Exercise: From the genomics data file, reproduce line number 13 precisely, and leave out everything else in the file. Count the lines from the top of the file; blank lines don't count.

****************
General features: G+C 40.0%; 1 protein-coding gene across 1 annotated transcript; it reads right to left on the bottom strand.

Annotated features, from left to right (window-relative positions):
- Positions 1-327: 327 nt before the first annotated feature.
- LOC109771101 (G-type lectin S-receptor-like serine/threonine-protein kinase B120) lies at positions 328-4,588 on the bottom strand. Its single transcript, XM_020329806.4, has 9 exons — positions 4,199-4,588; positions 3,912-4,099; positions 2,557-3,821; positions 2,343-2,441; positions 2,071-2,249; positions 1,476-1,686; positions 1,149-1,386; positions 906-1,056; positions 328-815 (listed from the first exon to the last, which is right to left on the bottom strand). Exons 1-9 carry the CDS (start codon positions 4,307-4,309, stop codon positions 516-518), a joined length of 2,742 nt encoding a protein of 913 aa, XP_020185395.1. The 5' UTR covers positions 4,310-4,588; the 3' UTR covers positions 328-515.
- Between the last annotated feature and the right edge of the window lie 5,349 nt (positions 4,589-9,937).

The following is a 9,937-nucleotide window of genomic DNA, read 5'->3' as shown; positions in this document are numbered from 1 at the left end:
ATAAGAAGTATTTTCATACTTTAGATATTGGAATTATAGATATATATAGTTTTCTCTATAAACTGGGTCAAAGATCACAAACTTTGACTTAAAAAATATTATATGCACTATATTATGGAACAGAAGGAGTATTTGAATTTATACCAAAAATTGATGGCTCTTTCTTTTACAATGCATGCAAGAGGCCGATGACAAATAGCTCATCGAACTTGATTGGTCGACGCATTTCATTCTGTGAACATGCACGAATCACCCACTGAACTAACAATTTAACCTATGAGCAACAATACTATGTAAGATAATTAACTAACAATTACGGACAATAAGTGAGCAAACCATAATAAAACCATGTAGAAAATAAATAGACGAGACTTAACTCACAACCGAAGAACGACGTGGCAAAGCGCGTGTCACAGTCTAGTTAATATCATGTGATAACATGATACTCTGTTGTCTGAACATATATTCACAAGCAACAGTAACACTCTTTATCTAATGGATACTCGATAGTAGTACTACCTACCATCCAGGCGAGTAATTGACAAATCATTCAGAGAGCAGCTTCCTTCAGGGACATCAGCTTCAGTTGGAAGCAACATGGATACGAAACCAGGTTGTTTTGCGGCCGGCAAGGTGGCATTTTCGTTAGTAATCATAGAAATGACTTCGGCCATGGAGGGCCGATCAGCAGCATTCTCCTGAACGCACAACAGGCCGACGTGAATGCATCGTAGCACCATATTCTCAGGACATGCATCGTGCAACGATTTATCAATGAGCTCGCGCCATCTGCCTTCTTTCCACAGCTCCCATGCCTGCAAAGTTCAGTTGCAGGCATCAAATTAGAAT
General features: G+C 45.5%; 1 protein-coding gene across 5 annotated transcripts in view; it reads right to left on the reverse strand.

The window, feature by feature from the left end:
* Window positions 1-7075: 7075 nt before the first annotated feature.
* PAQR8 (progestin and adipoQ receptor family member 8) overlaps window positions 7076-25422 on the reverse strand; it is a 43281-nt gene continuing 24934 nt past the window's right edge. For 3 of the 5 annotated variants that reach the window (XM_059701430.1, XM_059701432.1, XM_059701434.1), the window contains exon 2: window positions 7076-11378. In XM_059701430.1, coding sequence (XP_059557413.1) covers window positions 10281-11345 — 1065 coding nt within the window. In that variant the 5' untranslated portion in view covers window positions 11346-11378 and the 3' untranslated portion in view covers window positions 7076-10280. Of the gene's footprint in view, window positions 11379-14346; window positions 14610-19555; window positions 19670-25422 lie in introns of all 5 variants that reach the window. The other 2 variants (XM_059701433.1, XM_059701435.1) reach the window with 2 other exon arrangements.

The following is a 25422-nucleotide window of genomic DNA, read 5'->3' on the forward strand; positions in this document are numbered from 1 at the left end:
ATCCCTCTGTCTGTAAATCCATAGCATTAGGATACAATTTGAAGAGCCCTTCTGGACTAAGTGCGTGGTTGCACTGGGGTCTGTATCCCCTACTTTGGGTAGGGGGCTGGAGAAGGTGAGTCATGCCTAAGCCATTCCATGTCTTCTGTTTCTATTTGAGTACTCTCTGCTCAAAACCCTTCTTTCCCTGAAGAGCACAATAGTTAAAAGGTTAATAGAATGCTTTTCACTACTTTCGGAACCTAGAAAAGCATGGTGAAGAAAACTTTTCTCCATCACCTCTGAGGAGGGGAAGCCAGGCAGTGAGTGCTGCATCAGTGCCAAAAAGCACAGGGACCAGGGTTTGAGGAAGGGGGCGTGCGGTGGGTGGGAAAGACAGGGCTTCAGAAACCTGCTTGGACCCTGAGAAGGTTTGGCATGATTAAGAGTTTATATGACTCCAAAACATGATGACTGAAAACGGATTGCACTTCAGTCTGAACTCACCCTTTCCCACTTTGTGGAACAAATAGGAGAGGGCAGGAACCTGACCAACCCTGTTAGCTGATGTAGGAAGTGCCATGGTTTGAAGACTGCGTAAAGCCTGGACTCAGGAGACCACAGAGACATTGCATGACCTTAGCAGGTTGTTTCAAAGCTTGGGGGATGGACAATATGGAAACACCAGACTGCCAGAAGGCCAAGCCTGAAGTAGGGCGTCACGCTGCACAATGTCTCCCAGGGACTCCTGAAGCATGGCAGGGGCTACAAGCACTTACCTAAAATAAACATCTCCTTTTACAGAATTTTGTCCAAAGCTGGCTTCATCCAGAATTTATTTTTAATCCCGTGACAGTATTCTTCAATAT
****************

ATCCCTCTGTCTGTAAATCCATAGCATTAGGATACAATTTGAAGAGCCCTTCTGGACTAAGTGCGTGGTTGCACTGGGGTCTGTATCCCCTACTTTGGGTAGGGGGCTGGAGAAGGTGAGTCATGCCTAAGCCATTCCATGTCTTCTGTTTCTATTTGAGTACTCTCTGCTCAAAACCCTTCTTTCCCTGAAGAGCACAATAGTTAAAAGGTTAATAGAATGCTTTTCACTACTTTCGGAACCTAGAAAAGCATGGTGAAGAAAACTTTTCTCCATCACCTCTGAGGAGGGGAAGCCAGGCAGTGAGTGCTGCATCAGTGCCAAAAAGCACAGGGACCAGGGTTTGAGGAAGGGGGCGTGCGGTGGGTGGGAAAGACAGGGCTTCAGAAACCTGCTTGGACCCTGAGAAGGTTTGGCATGATTAAGAGTTTATATGACTCCAAAACATGATGACTGAAAACGGATTGCACTTCAGTCTGAACTCACCCTTTCCCACTTTGTGGAACAAATAGGAGAGGGCAGGAACCTGACCAACCCTGTTAGCTGATGTAGGAAGTGCCATGGTTTGAAGACTGCGTAAAGCCTGGACTCAGGAGACCACAGAGACATTGCATGACCTTAGCAGGTTGTTTCAAAGCTTGGGGGATGGACAATATGGAAACACCAGACTGCCAGAAGGCCAAGCCTGAAGTAGGGCGTCACGCTGCACAATGTCTCCCAGGGACTCCTGAAGCATGGCAGGGGCTACAAGCACTTACCTAAAATAAACATCTCCTTTTACAGAATTTTGTCCAAAGCTGGCTTCATCCAGAATTTATTTTTAATCCCGTGACAGTATTCTTCAATAT